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Trump going ahead with tariffs on $16B in Chinese imports

Trump going ahead with tariffs on $16B in Chinese imports

However, analysts still expect a less favorable trade balance for China in coming months given it's early days in the tariff brawl.

China said on Wednesday, August 8, it will impose 25% tariffs on a further $16 billion of U.S. goods, making good on its promise to retaliate against new American levies.

John Neuffer, president and CEO of the Semiconductor Industry Association, said in a statement they were disappointed and puzzled why semiconductors remain on the final tariff list.

The new taxes are in addition to 25 percent tariffs that took effect July 6 on $34 billion in Chinese products. After Liu visited Washington later that month, the nations released a joint statement pledging to reduce the US trade deficit with China, among other things.

In a statement on its official website late on Wednesday, China's commerce ministry criticized the USA move as being "unreasonable", saying it had no choice but to adopt the same measure on an equal amount of American goods ranging from fuel and steel products to autos and medical equipment. US Customs will begin collecting duties on 279 product lines ranging from motorcycles to steam turbines and railway cars, the US Trade Representative's Office said in an emailed statement on Tuesday.

The announcement came after the Trump administration followed through with a 25% tariff on an additional $16 billion of Chinese goods Tuesday evening.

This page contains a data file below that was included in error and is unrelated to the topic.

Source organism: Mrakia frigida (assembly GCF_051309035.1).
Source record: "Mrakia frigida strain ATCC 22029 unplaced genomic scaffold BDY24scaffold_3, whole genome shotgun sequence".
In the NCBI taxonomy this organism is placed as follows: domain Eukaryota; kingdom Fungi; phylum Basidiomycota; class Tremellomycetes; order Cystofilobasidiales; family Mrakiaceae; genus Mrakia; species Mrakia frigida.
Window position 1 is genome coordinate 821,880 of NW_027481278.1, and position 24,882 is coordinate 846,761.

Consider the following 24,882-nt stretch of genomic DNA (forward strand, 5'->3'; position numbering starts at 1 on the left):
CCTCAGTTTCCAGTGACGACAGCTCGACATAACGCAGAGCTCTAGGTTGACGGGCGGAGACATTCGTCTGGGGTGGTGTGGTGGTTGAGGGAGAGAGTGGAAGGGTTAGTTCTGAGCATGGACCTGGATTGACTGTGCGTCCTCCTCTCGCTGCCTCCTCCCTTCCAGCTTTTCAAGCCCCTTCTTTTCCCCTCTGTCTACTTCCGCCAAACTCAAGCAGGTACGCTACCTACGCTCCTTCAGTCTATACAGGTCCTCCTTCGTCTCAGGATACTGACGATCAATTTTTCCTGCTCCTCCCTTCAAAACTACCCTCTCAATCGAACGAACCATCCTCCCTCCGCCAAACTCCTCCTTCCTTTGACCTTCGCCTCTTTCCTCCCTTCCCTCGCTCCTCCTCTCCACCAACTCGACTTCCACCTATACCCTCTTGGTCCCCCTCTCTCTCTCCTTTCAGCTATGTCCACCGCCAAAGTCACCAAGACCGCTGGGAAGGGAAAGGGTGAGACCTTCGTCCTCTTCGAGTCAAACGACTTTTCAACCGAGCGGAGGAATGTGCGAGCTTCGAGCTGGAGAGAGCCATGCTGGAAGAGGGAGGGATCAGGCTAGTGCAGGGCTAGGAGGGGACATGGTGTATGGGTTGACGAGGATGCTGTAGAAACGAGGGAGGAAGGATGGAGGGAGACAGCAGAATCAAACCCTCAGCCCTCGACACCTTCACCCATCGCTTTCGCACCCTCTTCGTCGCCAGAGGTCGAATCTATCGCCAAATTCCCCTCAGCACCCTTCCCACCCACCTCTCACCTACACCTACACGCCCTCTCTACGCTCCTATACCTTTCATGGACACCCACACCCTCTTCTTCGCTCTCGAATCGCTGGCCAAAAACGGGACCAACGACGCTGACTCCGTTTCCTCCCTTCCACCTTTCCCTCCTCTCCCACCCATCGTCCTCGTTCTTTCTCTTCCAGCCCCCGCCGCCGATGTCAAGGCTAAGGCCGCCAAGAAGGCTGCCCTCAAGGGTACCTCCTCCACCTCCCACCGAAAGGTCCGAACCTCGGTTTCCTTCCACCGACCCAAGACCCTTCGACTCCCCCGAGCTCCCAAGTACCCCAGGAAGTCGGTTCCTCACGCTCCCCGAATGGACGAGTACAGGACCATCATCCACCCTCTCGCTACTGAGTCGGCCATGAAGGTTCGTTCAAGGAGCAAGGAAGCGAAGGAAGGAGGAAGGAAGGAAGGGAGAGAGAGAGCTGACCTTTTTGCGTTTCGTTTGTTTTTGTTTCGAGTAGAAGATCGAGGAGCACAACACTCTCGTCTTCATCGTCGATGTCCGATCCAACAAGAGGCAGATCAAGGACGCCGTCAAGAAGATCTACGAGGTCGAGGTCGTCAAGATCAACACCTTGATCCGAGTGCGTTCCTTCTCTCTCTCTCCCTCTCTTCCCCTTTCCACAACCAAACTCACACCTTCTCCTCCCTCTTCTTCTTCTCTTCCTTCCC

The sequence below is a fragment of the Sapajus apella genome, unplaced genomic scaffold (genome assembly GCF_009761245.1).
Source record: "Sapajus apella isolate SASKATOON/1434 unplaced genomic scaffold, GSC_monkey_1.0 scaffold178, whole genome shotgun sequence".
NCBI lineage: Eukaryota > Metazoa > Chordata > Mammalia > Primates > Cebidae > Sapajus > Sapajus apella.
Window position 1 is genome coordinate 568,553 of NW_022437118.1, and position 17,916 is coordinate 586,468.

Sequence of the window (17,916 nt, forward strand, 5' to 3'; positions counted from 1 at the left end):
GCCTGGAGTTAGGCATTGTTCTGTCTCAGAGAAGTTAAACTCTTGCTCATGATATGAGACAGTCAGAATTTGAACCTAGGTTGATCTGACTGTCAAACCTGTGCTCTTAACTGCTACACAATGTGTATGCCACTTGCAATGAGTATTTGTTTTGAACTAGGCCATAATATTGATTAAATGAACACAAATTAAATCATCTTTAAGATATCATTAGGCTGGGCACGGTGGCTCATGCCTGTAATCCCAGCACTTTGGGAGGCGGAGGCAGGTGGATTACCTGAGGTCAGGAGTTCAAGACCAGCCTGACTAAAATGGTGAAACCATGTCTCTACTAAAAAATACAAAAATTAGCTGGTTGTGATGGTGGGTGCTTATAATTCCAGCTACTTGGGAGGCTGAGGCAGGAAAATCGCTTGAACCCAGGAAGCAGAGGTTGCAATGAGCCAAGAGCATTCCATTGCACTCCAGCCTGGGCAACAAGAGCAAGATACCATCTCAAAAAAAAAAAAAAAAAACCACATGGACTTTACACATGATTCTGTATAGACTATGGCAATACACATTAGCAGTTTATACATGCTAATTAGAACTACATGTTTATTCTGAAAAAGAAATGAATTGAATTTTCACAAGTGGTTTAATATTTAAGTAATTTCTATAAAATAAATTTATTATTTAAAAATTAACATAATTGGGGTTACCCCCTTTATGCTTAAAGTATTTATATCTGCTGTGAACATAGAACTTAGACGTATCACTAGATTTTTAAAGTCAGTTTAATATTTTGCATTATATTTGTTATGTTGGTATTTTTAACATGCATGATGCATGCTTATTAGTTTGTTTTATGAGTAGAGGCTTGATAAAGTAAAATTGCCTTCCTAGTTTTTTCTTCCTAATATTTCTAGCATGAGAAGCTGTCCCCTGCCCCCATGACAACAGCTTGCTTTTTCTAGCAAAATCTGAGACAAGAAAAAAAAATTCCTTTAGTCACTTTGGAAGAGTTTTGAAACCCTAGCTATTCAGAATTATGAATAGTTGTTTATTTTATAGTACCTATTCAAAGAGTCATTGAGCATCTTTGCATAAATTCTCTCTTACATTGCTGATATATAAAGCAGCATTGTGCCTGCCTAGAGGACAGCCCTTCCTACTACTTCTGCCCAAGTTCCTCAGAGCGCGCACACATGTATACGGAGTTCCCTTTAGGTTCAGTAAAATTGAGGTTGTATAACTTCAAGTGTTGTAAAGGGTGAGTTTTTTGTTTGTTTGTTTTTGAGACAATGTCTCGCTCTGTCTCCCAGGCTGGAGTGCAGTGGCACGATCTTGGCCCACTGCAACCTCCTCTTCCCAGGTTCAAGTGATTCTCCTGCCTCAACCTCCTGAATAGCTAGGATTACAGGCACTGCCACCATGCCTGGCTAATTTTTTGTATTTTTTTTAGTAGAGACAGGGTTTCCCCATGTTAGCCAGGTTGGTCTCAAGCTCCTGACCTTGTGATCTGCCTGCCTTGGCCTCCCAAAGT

USTR is conducting a public comment period for those tariffs, which could reach 25 percent, due to end September 5. Schneider National Carriers Inc. and other firms testified during a hearing July 24-25 in Washington that there are no U.S. manufacturers and that the containers are nearly exclusively made in China. Still, disagreements between the two major economic powers run deeper than just the trade balance and tensions remain over market access, intellectual property, technology transfer and investment.

Mr. Trump has continued to portray tariffs on foreign imports as good for the country, even as many Republicans and traditionally right-of-center groups preach their ills. That's soon enough to be used by Trump as a rallying argument, but late enough so that adverse effects will not occur before January 2019.

Those $16 billion in tariffs complete what is considered President Donald Trump's first round of tariffs on China, totaling $50 billion.

The U.S. economy grew at an annual rate of 4.1 percent in the second quarter of 2018, which pundits believe is likely to slow down in the second half of the year, as fiscal stimulus fades and the Federal Reserve further increases interest rates.